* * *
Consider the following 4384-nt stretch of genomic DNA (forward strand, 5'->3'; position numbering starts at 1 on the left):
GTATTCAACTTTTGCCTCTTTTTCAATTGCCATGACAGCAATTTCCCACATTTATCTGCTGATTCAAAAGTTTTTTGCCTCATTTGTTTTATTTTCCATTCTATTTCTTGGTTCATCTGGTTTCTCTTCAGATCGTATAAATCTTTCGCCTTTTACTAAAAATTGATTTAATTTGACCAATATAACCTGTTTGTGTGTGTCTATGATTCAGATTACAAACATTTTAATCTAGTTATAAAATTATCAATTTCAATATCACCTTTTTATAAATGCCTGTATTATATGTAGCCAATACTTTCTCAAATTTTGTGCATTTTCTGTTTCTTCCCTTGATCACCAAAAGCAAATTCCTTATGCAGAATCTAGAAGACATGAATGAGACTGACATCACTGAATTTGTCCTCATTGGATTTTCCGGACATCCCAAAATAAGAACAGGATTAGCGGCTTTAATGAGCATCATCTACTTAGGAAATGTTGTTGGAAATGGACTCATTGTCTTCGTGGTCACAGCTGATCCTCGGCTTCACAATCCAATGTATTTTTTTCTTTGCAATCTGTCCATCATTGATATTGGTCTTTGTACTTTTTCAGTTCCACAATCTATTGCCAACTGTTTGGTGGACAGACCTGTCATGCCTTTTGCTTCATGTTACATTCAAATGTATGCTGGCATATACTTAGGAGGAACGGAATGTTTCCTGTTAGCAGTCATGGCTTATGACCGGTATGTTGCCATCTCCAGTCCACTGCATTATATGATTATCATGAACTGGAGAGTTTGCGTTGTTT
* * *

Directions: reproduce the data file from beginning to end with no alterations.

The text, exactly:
Consider the following 4384-nt stretch of genomic DNA (forward strand, 5'->3'; position numbering starts at 1 on the left):
GTATTCAACTTTTGCCTCTTTTTCAATTGCCATGACAGCAATTTCCCACATTTATCTGCTGATTCAAAAGTTTTTTGCCTCATTTGTTTTATTTTCCATTCTATTTCTTGGTTCATCTGGTTTCTCTTCAGATCGTATAAATCTTTCGCCTTTTACTAAAAATTGATTTAATTTGACCAATATAACCTGTTTGTGTGTGTCTATGATTCAGATTACAAACATTTTAATCTAGTTATAAAATTATCAATTTCAATATCACCTTTTTATAAATGCCTGTATTATATGTAGCCAATACTTTCTCAAATTTTGTGCATTTTCTGTTTCTTCCCTTGATCACCAAAAGCAAATTCCTTATGCAGAATCTAGAAGACATGAATGAGACTGACATCACTGAATTTGTCCTCATTGGATTTTCCGGACATCCCAAAATAAGAACAGGATTAGCGGCTTTAATGAGCATCATCTACTTAGGAAATGTTGTTGGAAATGGACTCATTGTCTTCGTGGTCACAGCTGATCCTCGGCTTCACAATCCAATGTATTTTTTTCTTTGCAATCTGTCCATCATTGATATTGGTCTTTGTACTTTTTCAGTTCCACAATCTATTGCCAACTGTTTGGTGGACAGACCTGTCATGCCTTTTGCTTCATGTTACATTCAAATGTATGCTGGCATATACTTAGGAGGAACGGAATGTTTCCTGTTAGCAGTCATGGCTTATGACCGGTATGTTGCCATCTCCAGTCCACTGCATTATATGATTATCATGAACTGGAGAGTTTGCGTTGTTT